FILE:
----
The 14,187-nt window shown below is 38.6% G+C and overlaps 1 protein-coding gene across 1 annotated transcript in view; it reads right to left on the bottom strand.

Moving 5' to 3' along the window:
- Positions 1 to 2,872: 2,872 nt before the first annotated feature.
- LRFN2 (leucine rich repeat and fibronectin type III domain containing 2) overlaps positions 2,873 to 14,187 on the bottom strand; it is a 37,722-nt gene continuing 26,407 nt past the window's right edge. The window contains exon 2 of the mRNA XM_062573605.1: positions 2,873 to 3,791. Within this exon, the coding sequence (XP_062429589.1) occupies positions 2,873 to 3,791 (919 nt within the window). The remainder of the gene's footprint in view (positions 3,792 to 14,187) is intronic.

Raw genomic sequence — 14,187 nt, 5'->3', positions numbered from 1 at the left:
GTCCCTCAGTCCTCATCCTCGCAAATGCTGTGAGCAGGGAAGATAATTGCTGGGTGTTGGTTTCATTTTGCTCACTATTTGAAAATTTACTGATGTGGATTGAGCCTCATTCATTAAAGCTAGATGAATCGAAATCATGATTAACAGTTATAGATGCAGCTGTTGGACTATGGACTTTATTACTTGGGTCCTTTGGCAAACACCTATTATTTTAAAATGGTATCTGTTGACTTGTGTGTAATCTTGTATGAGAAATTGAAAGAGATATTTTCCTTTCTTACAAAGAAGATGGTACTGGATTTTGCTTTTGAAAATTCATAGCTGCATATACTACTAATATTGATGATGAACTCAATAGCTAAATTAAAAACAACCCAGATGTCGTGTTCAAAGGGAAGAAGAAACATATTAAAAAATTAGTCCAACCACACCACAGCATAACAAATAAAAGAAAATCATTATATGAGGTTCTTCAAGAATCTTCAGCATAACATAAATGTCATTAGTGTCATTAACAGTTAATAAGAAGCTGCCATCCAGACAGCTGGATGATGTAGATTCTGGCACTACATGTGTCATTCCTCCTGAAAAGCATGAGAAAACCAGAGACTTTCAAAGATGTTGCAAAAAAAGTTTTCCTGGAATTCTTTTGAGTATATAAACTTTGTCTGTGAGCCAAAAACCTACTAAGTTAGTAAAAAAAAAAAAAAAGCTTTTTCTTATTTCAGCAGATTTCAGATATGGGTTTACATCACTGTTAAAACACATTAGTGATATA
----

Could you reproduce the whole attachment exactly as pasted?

The 14,187-nt window shown below is 38.6% G+C and overlaps 1 protein-coding gene across 1 annotated transcript in view; it reads right to left on the bottom strand.

Moving 5' to 3' along the window:
- Positions 1 to 2,872: 2,872 nt before the first annotated feature.
- LRFN2 (leucine rich repeat and fibronectin type III domain containing 2) overlaps positions 2,873 to 14,187 on the bottom strand; it is a 37,722-nt gene continuing 26,407 nt past the window's right edge. The window contains exon 2 of the mRNA XM_062573605.1: positions 2,873 to 3,791. Within this exon, the coding sequence (XP_062429589.1) occupies positions 2,873 to 3,791 (919 nt within the window). The remainder of the gene's footprint in view (positions 3,792 to 14,187) is intronic.

Raw genomic sequence — 14,187 nt, 5'->3', positions numbered from 1 at the left:
GTCCCTCAGTCCTCATCCTCGCAAATGCTGTGAGCAGGGAAGATAATTGCTGGGTGTTGGTTTCATTTTGCTCACTATTTGAAAATTTACTGATGTGGATTGAGCCTCATTCATTAAAGCTAGATGAATCGAAATCATGATTAACAGTTATAGATGCAGCTGTTGGACTATGGACTTTATTACTTGGGTCCTTTGGCAAACACCTATTATTTTAAAATGGTATCTGTTGACTTGTGTGTAATCTTGTATGAGAAATTGAAAGAGATATTTTCCTTTCTTACAAAGAAGATGGTACTGGATTTTGCTTTTGAAAATTCATAGCTGCATATACTACTAATATTGATGATGAACTCAATAGCTAAATTAAAAACAACCCAGATGTCGTGTTCAAAGGGAAGAAGAAACATATTAAAAAATTAGTCCAACCACACCACAGCATAACAAATAAAAGAAAATCATTATATGAGGTTCTTCAAGAATCTTCAGCATAACATAAATGTCATTAGTGTCATTAACAGTTAATAAGAAGCTGCCATCCAGACAGCTGGATGATGTAGATTCTGGCACTACATGTGTCATTCCTCCTGAAAAGCATGAGAAAACCAGAGACTTTCAAAGATGTTGCAAAAAAAGTTTTCCTGGAATTCTTTTGAGTATATAAACTTTGTCTGTGAGCCAAAAACCTACTAAGTTAGTAAAAAAAAAAAAAAAGCTTTTTCTTATTTCAGCAGATTTCAGATATGGGTTTACATCACTGTTAAAACACATTAGTGATATA